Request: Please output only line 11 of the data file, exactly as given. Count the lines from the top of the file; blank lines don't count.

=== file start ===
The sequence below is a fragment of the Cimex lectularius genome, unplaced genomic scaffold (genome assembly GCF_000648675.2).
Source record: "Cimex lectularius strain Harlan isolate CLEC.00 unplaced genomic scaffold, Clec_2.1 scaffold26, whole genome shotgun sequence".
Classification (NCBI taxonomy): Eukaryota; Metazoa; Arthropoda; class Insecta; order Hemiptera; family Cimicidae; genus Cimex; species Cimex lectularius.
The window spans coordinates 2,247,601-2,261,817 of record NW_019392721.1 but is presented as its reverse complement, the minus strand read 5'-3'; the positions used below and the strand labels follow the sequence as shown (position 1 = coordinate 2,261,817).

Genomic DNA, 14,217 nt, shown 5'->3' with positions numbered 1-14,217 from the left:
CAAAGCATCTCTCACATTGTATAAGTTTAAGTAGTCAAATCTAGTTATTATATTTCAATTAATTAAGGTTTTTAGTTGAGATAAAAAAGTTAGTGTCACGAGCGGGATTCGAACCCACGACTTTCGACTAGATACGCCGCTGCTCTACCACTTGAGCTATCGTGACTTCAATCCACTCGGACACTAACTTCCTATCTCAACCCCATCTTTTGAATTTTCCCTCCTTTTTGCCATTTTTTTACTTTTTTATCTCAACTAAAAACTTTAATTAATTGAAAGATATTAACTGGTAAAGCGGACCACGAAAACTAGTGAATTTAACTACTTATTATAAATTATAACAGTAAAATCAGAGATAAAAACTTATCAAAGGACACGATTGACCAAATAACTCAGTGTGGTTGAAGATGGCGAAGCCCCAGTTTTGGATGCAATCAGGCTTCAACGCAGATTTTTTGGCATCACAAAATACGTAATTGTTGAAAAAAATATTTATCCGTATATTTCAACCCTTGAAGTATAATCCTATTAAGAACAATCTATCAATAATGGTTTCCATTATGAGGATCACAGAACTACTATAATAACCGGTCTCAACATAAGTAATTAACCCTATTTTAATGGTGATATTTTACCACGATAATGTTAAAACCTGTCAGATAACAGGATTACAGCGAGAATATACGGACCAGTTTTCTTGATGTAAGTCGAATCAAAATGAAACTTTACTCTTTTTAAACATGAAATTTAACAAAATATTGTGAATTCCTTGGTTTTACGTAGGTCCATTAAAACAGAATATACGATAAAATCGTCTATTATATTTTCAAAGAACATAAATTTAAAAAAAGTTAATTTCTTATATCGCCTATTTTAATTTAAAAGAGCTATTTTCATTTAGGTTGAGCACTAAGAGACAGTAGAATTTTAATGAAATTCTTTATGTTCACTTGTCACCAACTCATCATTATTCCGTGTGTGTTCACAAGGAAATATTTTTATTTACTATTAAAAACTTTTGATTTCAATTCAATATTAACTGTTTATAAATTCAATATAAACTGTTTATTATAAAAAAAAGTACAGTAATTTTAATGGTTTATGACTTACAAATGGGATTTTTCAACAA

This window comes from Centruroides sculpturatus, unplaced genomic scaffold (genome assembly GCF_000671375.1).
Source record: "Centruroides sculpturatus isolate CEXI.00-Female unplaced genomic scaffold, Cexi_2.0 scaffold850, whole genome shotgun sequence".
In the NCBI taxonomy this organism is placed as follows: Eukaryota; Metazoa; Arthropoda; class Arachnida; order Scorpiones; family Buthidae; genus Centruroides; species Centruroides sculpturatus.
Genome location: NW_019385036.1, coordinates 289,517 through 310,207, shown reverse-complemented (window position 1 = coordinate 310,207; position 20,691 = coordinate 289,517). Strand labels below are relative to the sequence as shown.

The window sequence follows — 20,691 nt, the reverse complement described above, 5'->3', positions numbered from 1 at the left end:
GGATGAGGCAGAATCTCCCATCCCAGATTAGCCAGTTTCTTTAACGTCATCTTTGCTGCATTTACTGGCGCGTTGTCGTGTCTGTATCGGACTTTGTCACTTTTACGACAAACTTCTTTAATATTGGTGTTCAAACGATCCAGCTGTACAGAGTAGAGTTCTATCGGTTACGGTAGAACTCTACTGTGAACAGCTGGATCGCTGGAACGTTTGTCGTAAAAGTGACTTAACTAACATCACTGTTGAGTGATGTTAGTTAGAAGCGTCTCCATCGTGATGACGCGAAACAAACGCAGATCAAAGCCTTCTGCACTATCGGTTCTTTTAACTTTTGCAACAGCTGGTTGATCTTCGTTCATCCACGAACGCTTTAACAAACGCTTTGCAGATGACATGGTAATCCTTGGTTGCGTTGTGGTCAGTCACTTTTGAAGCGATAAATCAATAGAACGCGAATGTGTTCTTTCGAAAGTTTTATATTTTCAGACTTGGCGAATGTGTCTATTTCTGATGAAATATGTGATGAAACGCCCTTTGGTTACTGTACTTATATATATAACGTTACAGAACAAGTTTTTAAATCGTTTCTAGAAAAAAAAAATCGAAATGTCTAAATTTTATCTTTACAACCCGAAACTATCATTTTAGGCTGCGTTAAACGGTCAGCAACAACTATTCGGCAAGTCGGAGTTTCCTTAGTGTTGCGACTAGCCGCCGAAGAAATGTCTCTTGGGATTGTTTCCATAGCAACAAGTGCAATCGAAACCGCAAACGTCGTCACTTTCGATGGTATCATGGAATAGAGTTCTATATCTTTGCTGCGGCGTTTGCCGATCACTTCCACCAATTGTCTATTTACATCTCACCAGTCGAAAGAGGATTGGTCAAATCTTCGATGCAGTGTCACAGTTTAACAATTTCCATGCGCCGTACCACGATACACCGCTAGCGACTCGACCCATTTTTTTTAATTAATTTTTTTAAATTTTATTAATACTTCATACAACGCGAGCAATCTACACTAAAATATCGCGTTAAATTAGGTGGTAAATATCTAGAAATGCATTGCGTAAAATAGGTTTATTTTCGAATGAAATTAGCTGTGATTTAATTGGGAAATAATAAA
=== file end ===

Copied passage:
The window sequence follows — 20,691 nt, the reverse complement described above, 5'->3', positions numbered from 1 at the left end: